CIA boss Leon Panetta, a wily Washington insider and budget expert, will become Defense Secretary. Petraeus’ new role confirms CIA is fast becoming militarized as an active combat arm of the US government. CIA is slated to deploy more paramilitary units, mercenary forces and drones in Iraq, Pakistan and Afghanistan. The Pentagon is also fast expanding its intelligence role. The Pentagon’s shadowy special forces HQ, the Joint Special Operations Command, has just been given the green light to conduct top secret “intelligence gathering” and “anti-terrorism” missions across the Muslim world from Morocco to Pakistan, Bangladesh, and Indonesia, with a special focus on the Mideast. These forces will answer only to the Pentagon. Veteran intelligence professionals lament CIA’s “going cowboy.” They say the agency’s primary goal is providing the White House with facts and balanced analysis, not indulging in gunplay. Getting involved in fighting overseas will inevitably corrupt CIA, they warn, and bias its judgment. We have already seen this happen in Afghanistan and Pakistan. Washington just named a new ambassador to Afghanistan, Ryan Crocker, an ardent Bush neocon who was ambassador to Iraq, where he was widely mocked for his absurd rosy pronouncements. Crocker replaces the gruff, able ex-general, Karl Eikenberry who kept telling Washington what it did not want to hear. Yes-man Crocker can be counted on to issue politically positive reports on how well the war is going as the US heads into an election year. But the war is not going well. Worse, by waging war in Afghanistan, the US is relentlessly undermining and destabilizing Pakistan, an infinitely more important nation.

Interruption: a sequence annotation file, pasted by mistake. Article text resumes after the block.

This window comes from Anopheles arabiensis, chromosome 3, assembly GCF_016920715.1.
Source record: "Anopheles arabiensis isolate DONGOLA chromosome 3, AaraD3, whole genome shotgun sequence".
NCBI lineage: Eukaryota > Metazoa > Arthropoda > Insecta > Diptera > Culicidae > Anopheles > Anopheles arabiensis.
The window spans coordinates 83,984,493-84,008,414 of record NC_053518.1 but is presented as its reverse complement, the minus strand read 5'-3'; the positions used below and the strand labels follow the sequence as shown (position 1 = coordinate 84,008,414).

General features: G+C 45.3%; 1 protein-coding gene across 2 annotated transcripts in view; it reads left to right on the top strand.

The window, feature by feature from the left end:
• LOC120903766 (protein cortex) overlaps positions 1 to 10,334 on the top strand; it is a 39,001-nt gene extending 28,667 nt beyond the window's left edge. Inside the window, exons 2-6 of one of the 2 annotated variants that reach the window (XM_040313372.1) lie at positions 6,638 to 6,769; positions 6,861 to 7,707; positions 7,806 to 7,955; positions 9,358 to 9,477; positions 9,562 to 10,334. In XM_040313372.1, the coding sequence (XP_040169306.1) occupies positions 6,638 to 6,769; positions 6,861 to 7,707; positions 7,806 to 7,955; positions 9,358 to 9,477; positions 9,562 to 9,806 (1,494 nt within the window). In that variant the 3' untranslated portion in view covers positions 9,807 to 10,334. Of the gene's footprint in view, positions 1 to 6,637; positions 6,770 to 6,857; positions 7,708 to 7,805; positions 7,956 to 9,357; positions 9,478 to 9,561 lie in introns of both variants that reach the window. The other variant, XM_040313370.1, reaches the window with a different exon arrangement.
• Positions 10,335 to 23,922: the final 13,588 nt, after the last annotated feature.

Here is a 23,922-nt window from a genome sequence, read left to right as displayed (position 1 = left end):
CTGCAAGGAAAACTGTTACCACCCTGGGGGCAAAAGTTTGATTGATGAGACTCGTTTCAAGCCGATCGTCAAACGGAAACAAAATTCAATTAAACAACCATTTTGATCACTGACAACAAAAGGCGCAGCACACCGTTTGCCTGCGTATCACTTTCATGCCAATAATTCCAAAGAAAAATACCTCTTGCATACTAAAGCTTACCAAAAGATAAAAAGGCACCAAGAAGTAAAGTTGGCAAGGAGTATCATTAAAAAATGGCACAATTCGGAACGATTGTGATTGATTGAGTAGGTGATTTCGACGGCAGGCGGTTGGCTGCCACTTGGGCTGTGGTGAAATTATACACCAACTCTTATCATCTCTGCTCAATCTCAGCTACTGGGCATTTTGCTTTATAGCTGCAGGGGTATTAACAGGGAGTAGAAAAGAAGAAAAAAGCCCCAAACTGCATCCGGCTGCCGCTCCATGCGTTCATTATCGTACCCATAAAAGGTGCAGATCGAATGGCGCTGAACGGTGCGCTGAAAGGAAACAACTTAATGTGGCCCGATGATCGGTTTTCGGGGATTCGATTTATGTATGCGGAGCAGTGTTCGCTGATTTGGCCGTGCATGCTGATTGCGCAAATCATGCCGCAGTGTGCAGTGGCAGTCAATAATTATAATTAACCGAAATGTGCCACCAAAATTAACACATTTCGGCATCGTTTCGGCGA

US-Pakistani relations have hit a new low as Washington keeps arm-twisting the Islamabad government it finances to follow policies contrary to Pakistan’s interests and public opinion and to attack its own citizens. WikiLeaks just published documents showing the US deems Pakistan’s crack intelligence service ISI a “terrorist group.” Washington has clearly gone terrorism bonkers. What next? Terrorist camels, terrorist dogs, terrorist babies, terrorist UFOs? I call this new form of dementia, AfPak brain fever.

Eric Margolis [send him mail] is the author of War at the Top of the World and the new book, American Raj: Liberation or Domination?: Resolving the Conflict Between the West and the Muslim World. See his website.

(Republished from LewRockwell by permission of author or representative)
 
• Category: Foreign Policy • Tags: Afghanistan